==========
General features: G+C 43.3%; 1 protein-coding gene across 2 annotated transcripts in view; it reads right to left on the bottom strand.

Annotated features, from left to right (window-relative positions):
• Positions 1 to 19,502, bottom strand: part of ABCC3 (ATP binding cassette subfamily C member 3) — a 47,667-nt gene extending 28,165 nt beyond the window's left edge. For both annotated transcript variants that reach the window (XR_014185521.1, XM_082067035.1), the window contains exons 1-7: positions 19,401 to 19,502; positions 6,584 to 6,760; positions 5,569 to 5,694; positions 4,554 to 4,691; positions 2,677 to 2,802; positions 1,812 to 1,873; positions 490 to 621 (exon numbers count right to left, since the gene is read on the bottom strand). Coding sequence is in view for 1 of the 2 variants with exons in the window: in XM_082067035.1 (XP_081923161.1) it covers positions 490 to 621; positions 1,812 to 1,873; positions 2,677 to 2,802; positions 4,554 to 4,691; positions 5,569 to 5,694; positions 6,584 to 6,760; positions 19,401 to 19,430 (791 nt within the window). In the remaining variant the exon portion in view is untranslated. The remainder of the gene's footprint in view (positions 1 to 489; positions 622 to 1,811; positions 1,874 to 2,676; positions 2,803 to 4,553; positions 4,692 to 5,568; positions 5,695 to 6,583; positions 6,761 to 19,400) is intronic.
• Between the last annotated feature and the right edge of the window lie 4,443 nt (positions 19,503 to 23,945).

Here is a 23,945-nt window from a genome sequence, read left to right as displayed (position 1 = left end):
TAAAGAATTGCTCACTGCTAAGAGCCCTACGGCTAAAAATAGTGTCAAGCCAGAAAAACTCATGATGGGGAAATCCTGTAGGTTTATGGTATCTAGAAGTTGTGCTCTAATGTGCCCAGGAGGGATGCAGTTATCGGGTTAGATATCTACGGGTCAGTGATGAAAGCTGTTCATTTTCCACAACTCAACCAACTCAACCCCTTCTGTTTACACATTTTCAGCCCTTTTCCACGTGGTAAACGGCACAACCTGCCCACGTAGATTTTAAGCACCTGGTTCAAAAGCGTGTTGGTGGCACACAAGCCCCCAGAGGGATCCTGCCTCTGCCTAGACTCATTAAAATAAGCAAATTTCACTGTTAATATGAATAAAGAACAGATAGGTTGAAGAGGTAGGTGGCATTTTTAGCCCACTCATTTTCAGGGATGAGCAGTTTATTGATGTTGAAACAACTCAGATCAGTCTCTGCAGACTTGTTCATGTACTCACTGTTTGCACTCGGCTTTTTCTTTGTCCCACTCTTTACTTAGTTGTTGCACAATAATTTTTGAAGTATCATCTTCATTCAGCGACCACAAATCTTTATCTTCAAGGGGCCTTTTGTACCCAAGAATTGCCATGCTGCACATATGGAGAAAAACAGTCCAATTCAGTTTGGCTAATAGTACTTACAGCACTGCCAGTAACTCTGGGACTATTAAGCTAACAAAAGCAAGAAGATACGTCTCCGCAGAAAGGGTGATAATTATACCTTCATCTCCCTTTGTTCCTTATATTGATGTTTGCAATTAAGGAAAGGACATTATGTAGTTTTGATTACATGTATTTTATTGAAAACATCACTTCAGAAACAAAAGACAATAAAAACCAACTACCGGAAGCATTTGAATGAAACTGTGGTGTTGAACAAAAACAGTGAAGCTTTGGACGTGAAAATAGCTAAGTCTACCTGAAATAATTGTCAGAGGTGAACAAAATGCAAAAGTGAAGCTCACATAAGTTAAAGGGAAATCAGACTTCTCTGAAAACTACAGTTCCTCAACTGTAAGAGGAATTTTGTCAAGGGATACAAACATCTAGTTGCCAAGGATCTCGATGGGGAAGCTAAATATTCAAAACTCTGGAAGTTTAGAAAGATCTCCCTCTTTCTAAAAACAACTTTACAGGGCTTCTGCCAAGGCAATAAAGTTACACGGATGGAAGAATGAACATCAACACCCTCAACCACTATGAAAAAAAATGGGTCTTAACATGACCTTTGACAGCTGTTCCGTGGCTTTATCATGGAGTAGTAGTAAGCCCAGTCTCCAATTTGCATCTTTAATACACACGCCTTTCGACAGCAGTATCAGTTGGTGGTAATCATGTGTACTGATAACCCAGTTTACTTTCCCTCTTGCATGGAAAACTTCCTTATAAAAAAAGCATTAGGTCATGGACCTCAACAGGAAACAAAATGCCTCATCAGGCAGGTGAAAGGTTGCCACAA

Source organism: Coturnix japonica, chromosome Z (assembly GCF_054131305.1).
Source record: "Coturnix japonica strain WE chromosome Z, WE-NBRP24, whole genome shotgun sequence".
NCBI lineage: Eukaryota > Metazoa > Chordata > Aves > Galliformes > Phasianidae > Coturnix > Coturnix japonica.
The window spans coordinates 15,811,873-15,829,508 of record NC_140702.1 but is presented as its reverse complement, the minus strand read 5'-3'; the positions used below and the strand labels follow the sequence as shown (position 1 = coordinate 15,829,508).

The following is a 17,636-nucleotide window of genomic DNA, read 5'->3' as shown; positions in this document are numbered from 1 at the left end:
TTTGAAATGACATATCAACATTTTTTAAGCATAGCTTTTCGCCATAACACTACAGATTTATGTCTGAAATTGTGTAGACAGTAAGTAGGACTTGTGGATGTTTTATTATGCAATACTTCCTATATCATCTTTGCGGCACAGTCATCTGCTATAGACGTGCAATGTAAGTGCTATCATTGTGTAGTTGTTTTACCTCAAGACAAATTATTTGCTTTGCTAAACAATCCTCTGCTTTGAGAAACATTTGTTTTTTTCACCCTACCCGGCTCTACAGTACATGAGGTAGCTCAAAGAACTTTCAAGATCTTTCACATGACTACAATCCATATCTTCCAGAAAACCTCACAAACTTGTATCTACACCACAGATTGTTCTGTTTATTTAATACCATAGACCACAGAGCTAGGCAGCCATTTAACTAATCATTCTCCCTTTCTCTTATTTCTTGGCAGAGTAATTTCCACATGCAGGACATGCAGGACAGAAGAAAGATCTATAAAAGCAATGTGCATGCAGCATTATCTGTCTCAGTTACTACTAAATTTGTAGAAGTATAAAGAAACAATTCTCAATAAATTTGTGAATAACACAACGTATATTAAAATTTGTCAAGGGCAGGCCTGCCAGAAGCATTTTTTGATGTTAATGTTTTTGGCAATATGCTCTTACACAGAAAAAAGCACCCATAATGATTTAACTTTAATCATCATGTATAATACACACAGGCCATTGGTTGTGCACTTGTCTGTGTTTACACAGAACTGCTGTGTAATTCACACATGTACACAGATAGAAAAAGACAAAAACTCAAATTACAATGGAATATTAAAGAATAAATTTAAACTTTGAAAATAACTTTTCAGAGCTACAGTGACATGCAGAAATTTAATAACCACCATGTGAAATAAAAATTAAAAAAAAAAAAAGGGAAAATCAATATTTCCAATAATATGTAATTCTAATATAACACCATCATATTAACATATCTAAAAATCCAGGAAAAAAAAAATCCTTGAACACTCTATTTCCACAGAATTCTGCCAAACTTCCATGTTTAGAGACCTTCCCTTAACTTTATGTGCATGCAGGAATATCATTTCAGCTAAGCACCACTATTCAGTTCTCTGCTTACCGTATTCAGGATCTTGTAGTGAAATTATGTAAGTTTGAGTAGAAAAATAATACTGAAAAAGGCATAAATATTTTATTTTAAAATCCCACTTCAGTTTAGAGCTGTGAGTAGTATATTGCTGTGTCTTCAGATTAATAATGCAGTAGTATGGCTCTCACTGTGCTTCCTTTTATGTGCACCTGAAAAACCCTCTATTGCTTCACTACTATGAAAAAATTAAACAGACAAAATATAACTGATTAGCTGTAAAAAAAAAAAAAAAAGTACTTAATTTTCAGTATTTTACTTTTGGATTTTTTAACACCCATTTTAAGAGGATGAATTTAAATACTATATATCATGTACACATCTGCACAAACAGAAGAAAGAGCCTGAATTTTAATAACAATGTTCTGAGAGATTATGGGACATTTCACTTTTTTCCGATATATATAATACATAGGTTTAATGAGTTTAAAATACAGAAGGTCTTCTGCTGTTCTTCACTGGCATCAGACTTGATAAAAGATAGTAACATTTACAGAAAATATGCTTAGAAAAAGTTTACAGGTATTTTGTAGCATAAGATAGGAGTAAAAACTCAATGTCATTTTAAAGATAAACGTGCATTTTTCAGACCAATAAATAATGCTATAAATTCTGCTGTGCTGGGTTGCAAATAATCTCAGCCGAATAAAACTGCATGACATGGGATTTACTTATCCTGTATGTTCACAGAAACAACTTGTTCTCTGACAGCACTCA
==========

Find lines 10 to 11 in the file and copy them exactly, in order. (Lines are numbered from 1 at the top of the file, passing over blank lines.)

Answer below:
The window spans coordinates 15,811,873-15,829,508 of record NC_140702.1 but is presented as its reverse complement, the minus strand read 5'-3'; the positions used below and the strand labels follow the sequence as shown (position 1 = coordinate 15,829,508).

The following is a 17,636-nucleotide window of genomic DNA, read 5'->3' as shown; positions in this document are numbered from 1 at the left end: